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THE SUMMIT AT GENEVA Reporter's Notebook Summit Veteran Gromkyo Not Even a Spectator Now
[Home Edition]
Los Angeles Times (pre-1997 Fulltext) - Los Angeles, Calif.
Author: Meisler, Stanley
Date: Nov 20, 1985
Start Page: 4
Section: 1; Foreign Desk
Abstract (Document Summary)

Reagan and Gorbachev, as custom dictates, will exchange gifts. Soviet officials have not disclosed their leader's choice of a gift, but American officials said Reagan will give Gorbachev a Geochron Globaltime Indicator. That is a clock that, among other things, tells what time it is anywhere on earth.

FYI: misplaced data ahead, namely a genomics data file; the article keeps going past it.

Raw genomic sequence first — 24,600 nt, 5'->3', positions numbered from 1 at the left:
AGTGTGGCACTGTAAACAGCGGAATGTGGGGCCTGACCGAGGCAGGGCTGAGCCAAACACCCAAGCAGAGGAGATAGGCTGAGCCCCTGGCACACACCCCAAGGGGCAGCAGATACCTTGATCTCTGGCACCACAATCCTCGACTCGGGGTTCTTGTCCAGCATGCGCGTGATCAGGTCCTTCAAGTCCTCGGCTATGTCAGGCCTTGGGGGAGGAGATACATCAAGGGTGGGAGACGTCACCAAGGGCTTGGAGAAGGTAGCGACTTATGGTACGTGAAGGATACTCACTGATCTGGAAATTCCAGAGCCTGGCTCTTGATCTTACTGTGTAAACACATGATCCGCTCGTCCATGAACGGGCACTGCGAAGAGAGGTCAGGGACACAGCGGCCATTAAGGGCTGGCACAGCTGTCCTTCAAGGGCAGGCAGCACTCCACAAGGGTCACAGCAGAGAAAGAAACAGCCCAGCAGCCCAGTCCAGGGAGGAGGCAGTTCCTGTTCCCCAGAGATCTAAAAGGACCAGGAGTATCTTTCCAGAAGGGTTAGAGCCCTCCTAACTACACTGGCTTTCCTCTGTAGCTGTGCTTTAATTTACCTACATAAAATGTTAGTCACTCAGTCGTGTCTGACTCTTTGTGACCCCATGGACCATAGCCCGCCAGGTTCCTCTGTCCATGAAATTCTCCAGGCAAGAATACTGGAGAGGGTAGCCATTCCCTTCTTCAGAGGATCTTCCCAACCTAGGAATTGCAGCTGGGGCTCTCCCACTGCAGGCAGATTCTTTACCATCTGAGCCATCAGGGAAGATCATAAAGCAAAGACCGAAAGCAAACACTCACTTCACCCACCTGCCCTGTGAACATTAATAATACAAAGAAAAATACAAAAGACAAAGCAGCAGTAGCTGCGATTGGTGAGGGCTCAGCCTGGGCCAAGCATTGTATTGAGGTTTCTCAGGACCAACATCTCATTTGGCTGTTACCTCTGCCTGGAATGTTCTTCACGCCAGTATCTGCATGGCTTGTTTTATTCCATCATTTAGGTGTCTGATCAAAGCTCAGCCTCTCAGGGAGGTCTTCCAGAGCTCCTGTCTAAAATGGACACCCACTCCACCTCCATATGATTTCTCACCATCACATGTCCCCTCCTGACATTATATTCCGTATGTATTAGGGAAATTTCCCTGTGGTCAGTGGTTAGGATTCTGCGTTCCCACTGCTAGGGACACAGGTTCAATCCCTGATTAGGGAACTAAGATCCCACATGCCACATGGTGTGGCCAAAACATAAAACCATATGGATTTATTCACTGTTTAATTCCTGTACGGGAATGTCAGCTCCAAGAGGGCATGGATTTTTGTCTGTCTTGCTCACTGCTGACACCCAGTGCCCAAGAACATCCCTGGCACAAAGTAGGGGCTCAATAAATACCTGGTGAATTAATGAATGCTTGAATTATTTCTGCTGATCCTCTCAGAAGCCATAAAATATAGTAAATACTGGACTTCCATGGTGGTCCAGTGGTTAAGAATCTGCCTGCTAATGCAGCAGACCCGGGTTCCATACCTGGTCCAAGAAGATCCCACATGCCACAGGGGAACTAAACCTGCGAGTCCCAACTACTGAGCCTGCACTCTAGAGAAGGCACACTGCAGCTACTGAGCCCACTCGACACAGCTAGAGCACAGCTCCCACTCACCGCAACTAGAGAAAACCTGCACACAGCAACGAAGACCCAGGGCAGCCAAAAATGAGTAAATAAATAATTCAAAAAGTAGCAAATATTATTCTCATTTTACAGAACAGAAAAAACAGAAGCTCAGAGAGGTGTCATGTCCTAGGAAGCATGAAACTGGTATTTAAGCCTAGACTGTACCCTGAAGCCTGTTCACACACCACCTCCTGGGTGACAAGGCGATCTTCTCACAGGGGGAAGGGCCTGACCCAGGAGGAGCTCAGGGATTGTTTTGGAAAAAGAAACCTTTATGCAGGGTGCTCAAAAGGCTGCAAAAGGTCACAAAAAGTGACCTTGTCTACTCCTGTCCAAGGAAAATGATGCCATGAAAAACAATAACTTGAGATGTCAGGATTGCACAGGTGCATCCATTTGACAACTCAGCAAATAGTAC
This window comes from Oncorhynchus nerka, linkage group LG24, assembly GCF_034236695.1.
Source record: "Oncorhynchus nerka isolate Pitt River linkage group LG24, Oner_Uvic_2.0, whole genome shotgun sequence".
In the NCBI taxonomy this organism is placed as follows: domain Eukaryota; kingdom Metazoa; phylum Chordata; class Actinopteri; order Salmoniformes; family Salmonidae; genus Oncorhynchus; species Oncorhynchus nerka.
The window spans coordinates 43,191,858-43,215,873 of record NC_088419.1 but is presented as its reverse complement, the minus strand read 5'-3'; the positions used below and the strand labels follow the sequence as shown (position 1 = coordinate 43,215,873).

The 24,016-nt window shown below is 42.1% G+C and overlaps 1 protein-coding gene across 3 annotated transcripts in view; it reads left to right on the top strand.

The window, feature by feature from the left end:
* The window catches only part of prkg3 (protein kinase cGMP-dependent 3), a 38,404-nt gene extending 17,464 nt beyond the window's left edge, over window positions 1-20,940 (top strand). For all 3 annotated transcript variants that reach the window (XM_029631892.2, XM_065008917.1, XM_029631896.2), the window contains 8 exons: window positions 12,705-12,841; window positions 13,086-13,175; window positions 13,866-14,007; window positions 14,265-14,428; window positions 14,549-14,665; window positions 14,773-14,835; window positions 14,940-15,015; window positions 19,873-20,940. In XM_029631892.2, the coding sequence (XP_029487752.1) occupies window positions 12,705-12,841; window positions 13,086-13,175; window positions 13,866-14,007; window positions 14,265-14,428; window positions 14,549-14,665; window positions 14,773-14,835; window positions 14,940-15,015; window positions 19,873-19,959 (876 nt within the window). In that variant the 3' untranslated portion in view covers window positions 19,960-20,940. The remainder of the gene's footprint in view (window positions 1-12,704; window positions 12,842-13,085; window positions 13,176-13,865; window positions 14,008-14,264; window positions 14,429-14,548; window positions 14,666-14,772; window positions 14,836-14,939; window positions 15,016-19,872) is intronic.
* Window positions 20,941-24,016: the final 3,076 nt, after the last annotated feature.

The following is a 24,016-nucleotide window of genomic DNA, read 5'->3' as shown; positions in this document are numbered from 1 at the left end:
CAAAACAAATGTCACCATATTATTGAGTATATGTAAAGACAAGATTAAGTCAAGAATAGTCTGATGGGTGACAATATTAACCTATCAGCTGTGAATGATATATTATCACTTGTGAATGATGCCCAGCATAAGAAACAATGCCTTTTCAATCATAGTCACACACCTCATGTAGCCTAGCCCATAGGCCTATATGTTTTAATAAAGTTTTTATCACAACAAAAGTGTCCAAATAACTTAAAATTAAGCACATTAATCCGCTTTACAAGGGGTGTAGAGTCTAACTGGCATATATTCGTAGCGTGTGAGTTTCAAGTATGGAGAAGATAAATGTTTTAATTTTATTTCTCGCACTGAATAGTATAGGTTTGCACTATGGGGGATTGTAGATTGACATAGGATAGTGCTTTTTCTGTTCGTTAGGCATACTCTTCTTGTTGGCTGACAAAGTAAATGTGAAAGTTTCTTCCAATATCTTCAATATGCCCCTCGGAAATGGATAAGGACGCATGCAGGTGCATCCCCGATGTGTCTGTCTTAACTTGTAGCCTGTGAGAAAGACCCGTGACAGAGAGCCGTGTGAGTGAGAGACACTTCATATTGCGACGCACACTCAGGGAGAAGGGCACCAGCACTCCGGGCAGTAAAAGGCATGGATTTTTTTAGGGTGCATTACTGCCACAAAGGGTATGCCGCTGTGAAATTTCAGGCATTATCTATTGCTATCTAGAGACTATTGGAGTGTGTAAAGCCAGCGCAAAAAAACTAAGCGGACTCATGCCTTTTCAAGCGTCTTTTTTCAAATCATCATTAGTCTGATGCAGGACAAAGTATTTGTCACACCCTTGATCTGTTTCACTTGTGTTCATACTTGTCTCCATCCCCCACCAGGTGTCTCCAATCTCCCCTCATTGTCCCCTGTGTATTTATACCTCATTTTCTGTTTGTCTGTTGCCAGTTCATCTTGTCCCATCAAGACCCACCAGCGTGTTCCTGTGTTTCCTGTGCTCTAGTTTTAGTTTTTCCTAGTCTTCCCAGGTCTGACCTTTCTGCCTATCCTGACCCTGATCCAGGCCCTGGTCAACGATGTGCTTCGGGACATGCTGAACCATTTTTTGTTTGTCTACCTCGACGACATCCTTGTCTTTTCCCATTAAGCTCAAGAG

President Reagan may have offended Latvian exiles in the United States by entering the Soviet Mission compound in Geneva on Tuesday night for a dinner hosted by the Gorbachevs. The grounds housed the Latvian delegation to the League of Nations before World War II and is still registered in the Geneva real estate register as Latvian property.

The U.S. government is so hesitant about offending Baltic exile pride that its official maps of the Soviet Union do not include Latvia, Lithuania, and Estonia. For this reason, the World Federation of Free Latvians, in a recent press release, said Reagan's acceptance of the Soviet Mission compound as a meeting site was "a paradox."

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